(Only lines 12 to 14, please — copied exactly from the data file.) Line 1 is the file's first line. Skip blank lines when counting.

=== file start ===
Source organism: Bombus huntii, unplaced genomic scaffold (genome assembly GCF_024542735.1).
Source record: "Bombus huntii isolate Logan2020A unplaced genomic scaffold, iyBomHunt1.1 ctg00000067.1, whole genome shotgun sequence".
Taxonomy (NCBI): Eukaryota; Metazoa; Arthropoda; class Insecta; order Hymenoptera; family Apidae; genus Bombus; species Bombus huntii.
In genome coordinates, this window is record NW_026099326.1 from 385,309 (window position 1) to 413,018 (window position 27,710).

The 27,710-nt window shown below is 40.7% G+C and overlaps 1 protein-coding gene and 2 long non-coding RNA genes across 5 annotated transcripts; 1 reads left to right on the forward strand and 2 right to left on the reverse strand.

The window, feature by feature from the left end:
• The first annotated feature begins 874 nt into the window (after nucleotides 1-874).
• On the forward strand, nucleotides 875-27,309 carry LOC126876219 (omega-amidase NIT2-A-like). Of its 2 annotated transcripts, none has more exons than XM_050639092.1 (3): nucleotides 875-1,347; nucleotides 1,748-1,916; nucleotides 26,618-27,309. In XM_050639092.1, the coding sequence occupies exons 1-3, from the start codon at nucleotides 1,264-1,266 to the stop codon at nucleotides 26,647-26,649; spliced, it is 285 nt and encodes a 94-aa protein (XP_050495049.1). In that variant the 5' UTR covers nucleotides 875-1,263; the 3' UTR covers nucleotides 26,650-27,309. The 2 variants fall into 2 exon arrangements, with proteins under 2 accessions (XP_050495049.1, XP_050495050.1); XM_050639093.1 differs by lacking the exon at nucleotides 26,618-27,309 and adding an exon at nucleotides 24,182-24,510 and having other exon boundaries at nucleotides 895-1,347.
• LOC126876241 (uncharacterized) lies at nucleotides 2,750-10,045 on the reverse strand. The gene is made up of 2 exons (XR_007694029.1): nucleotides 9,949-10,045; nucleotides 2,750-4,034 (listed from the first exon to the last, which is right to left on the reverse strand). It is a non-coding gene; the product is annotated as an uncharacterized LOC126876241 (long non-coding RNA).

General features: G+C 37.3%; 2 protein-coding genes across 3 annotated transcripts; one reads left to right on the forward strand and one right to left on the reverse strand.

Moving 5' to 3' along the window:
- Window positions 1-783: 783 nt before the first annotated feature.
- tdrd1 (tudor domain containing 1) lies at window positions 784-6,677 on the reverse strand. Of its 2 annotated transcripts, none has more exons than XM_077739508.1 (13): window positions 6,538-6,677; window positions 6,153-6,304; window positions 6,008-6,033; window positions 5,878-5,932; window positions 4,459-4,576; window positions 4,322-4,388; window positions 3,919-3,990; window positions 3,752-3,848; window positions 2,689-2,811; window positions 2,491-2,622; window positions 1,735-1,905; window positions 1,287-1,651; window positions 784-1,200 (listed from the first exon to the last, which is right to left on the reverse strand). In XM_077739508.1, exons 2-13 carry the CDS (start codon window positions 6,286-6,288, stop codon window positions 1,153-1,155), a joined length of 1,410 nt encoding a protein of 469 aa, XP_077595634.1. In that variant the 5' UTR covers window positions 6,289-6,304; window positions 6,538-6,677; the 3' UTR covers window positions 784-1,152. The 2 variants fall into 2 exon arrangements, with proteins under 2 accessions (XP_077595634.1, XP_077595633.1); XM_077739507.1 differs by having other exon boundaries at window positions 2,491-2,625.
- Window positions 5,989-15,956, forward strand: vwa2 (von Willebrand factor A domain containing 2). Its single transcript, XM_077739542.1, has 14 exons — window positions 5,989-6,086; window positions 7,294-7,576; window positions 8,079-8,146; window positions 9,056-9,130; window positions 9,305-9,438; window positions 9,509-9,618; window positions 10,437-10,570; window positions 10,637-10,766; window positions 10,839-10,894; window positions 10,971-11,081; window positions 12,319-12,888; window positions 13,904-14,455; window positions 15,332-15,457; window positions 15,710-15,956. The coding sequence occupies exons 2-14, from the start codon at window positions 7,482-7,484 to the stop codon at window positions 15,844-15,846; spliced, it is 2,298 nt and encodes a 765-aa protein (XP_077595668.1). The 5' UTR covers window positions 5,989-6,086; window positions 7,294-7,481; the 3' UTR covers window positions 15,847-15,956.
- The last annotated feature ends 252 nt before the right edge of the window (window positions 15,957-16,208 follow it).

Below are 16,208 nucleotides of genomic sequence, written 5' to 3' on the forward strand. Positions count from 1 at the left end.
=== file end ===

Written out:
- Window positions 1-783: 783 nt before the first annotated feature.
- tdrd1 (tudor domain containing 1) lies at window positions 784-6,677 on the reverse strand. Of its 2 annotated transcripts, none has more exons than XM_077739508.1 (13): window positions 6,538-6,677; window positions 6,153-6,304; window positions 6,008-6,033; window positions 5,878-5,932; window positions 4,459-4,576; window positions 4,322-4,388; window positions 3,919-3,990; window positions 3,752-3,848; window positions 2,689-2,811; window positions 2,491-2,622; window positions 1,735-1,905; window positions 1,287-1,651; window positions 784-1,200 (listed from the first exon to the last, which is right to left on the reverse strand). In XM_077739508.1, exons 2-13 carry the CDS (start codon window positions 6,286-6,288, stop codon window positions 1,153-1,155), a joined length of 1,410 nt encoding a protein of 469 aa, XP_077595634.1. In that variant the 5' UTR covers window positions 6,289-6,304; window positions 6,538-6,677; the 3' UTR covers window positions 784-1,152. The 2 variants fall into 2 exon arrangements, with proteins under 2 accessions (XP_077595634.1, XP_077595633.1); XM_077739507.1 differs by having other exon boundaries at window positions 2,491-2,625.
- Window positions 5,989-15,956, forward strand: vwa2 (von Willebrand factor A domain containing 2). Its single transcript, XM_077739542.1, has 14 exons — window positions 5,989-6,086; window positions 7,294-7,576; window positions 8,079-8,146; window positions 9,056-9,130; window positions 9,305-9,438; window positions 9,509-9,618; window positions 10,437-10,570; window positions 10,637-10,766; window positions 10,839-10,894; window positions 10,971-11,081; window positions 12,319-12,888; window positions 13,904-14,455; window positions 15,332-15,457; window positions 15,710-15,956. The coding sequence occupies exons 2-14, from the start codon at window positions 7,482-7,484 to the stop codon at window positions 15,844-15,846; spliced, it is 2,298 nt and encodes a 765-aa protein (XP_077595668.1). The 5' UTR covers window positions 5,989-6,086; window positions 7,294-7,481; the 3' UTR covers window positions 15,847-15,956.